March 5, 1864

Yazoo Expedition

Early on Saturday morning the Confederates under Ross and Richardson began a vigorous attack on the Federal picket on the Benton road just outside of Yazoo City. The Union troops were collected in two redoubts, commanded respectedly by Maj. McKee, with the 11th Ill. infantry, and Lieut.-Col. Peebles, with part of the 8th La. Colored infantry, and in the city, where Col. James H. Coates, leader of the expedition, was in command. By 10 a.m. the whole Federal line had become engaged, Coates saw an attempt was being made to outflank him, and before the four companies of the 8th La. Colored infantry which he hurried to the support of the detachment of the 1st Miss. Colored cavalry at that point could reach their destination Richardson's whole command was in the city, between McKee and Coates' headquarters. Several times McKee was called on to surrender, but each time refused, even after he had been entirely surrounded. Coates posted his men in doorways and buildings and opened a telling fire upon the enemy in the streets. Subsequently he brought up a piece of artillery from one of the gunboats and under cover of its fire a charge was made at 2 p.m. The result was the driving out of the Confederates in the town and the force surrounding McKee, on seeing their comrades giving way, fell back in disorder. During the night the Confederates withdrew and the next day transports conveyed the expedition back to Vicksburg. The Federal loss in the expedition, which was a part of the Meridian campaign, was 31 killed, 121 wounded and 31 captured or missing, the larger part of whom fell at Yazoo City. Coates reported the Confederate loss on the 5th as 40 killed, but their own reports place it at 6 killed and 51 wounded.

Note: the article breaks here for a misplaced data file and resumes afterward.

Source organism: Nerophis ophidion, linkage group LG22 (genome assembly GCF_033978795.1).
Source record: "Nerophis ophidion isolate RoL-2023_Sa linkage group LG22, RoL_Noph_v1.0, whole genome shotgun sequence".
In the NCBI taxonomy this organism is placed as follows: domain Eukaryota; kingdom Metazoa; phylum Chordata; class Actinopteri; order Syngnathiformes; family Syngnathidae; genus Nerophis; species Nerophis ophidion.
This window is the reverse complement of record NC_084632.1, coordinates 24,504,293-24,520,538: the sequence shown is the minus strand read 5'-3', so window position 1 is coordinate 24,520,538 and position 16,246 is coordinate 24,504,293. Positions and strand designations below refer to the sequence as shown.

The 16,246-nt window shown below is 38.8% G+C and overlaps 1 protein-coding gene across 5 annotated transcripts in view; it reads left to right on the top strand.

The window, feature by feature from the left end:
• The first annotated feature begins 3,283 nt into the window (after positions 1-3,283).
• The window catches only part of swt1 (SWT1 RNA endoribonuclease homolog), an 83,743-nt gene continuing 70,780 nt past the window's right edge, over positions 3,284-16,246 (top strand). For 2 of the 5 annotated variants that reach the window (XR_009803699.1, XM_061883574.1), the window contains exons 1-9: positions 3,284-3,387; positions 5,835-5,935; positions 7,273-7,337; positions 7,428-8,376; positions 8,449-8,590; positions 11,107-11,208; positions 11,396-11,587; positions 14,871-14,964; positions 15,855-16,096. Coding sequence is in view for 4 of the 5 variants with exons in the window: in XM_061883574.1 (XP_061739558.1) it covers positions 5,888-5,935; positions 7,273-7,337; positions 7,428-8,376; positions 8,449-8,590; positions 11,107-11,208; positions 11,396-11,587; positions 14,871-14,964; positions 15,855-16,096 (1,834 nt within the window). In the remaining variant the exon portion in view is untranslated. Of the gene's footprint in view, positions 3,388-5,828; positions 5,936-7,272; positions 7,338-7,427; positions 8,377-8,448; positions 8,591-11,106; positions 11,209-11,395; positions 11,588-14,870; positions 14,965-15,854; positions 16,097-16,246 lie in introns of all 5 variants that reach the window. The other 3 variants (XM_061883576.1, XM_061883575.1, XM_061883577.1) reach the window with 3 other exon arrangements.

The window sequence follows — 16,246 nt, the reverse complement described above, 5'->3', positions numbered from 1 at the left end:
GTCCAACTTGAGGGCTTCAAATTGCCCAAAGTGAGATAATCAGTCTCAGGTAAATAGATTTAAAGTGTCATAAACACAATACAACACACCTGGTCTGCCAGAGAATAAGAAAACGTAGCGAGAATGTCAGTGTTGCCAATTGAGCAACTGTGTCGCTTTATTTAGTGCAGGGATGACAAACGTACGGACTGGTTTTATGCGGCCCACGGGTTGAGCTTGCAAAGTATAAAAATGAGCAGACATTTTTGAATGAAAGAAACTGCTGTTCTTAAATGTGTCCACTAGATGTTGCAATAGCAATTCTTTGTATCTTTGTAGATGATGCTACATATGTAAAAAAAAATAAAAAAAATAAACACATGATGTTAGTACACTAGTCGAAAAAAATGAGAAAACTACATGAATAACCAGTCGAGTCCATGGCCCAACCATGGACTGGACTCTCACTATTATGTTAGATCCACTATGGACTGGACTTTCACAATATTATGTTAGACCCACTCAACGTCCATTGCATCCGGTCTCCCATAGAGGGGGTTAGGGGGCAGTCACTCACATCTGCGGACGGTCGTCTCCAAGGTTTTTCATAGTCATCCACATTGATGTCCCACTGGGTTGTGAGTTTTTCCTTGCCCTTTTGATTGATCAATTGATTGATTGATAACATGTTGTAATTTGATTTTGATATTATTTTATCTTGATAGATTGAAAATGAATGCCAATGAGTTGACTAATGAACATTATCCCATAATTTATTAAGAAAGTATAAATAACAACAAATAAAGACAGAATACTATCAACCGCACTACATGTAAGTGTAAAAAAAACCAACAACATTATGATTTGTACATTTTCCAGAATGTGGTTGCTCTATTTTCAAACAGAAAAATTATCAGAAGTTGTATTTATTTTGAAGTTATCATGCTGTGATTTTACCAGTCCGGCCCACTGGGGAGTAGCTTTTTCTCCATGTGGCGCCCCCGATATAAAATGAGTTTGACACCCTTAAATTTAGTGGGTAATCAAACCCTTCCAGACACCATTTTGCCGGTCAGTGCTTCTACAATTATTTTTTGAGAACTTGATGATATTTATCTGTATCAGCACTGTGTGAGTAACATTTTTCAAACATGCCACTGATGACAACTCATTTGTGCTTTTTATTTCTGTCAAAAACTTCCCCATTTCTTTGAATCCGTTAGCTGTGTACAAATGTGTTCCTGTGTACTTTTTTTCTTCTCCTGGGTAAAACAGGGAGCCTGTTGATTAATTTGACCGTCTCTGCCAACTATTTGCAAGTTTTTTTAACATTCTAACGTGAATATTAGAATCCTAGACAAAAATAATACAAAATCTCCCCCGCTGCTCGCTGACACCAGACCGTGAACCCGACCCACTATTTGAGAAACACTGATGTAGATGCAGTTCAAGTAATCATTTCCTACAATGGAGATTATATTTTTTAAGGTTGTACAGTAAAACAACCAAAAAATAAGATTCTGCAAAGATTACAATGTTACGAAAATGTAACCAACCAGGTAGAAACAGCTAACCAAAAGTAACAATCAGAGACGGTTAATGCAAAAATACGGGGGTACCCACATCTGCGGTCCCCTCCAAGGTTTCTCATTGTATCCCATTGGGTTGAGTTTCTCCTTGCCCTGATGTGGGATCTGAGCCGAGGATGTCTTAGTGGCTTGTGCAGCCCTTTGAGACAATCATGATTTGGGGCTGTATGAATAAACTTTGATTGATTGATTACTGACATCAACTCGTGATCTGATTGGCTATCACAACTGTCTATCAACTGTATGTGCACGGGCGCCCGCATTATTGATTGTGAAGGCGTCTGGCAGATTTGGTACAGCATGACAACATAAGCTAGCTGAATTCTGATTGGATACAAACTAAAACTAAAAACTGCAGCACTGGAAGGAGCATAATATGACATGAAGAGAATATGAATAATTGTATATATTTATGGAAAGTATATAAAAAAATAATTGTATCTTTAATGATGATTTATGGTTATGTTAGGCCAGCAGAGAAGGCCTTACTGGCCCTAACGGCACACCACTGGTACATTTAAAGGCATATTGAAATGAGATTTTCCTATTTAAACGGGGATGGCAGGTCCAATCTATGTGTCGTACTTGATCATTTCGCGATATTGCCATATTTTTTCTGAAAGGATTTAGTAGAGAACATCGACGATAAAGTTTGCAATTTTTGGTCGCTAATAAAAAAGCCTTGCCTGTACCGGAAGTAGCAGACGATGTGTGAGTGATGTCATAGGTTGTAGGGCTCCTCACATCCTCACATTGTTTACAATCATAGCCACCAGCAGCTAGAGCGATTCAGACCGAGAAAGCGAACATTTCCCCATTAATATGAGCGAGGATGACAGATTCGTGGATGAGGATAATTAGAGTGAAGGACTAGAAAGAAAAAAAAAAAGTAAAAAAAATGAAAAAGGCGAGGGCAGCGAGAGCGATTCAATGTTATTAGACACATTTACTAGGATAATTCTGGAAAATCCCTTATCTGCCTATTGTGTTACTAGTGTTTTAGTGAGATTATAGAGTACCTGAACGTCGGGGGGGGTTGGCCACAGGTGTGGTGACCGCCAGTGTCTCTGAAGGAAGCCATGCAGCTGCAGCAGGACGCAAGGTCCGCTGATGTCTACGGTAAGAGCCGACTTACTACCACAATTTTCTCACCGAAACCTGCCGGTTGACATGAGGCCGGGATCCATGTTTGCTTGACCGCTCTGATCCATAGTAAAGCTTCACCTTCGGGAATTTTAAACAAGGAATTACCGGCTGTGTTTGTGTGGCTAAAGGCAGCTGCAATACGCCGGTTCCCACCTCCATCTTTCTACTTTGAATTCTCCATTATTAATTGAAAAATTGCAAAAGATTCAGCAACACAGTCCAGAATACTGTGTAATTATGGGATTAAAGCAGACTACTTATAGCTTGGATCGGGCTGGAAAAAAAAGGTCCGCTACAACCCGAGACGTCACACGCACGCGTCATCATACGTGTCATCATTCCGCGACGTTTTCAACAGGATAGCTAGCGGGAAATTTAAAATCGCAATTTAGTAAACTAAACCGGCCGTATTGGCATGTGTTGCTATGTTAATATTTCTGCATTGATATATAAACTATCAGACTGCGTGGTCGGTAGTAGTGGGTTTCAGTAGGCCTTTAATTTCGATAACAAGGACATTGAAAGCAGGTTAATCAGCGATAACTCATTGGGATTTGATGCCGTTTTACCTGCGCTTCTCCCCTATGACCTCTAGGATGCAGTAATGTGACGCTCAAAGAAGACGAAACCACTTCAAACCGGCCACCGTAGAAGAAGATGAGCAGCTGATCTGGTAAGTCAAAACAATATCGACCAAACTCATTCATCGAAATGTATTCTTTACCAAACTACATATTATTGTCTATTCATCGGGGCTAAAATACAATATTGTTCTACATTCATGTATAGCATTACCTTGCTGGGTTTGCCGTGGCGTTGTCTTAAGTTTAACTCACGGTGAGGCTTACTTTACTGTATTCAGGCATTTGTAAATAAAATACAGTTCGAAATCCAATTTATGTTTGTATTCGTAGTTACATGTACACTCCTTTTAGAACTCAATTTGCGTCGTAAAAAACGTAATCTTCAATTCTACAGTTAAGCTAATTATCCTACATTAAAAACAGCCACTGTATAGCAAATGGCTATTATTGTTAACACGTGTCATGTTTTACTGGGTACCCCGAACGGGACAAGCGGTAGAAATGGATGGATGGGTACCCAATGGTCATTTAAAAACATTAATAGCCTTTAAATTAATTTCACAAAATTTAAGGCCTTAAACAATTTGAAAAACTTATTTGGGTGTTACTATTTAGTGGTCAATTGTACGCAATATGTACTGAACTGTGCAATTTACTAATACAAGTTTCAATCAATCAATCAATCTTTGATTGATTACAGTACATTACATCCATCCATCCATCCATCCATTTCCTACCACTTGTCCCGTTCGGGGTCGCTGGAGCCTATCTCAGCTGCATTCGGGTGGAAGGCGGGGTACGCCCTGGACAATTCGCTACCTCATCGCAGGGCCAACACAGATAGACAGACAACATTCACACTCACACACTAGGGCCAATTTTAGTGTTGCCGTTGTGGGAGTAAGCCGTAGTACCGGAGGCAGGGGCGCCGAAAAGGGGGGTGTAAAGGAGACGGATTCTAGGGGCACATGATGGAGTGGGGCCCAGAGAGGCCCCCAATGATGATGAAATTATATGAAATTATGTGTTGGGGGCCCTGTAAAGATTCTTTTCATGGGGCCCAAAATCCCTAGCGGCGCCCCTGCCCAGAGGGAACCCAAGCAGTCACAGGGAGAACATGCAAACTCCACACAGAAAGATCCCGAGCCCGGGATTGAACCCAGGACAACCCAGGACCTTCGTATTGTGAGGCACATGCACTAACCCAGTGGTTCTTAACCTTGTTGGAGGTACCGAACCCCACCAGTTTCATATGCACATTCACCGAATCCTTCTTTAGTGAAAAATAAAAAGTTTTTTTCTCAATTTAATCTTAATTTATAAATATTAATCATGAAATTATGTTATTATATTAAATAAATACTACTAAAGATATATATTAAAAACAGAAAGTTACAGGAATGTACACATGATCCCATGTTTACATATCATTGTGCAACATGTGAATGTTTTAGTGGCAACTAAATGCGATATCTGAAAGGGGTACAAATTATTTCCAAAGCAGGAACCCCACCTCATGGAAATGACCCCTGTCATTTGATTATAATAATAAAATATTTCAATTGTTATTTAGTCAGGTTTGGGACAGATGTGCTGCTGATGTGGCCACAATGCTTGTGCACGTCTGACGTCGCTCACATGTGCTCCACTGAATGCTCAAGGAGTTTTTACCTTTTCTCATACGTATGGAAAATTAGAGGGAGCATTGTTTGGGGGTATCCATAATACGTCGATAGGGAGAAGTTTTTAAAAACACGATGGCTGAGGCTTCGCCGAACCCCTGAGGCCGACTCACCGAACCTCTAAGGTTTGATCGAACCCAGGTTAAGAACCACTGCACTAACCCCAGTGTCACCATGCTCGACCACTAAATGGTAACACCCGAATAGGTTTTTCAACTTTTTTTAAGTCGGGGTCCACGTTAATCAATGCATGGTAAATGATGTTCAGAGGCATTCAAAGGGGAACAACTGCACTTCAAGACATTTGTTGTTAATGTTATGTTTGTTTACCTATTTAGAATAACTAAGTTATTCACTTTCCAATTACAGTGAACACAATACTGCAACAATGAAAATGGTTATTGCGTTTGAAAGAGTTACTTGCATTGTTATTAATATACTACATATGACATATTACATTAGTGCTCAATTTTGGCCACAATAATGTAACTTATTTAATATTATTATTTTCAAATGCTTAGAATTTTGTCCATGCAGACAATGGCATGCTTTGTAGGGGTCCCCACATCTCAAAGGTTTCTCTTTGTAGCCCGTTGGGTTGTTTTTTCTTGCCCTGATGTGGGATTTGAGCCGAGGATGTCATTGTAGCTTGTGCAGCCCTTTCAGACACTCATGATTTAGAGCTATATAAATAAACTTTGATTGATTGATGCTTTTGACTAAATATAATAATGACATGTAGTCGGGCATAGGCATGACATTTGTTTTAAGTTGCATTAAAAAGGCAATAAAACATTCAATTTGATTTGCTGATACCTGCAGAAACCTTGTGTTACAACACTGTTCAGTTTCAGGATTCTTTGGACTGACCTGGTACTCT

SOURCE: THE UNION ARMY: A History of Military Affairs in the Loyal States 1861-65 - Records of the Regiments in the Union Army - Cyclopedia of Battles - Memoirs of Commanders and Soldiers. Volume VI. Madison, Wisconsin: Federal Publishing Company, 1908.

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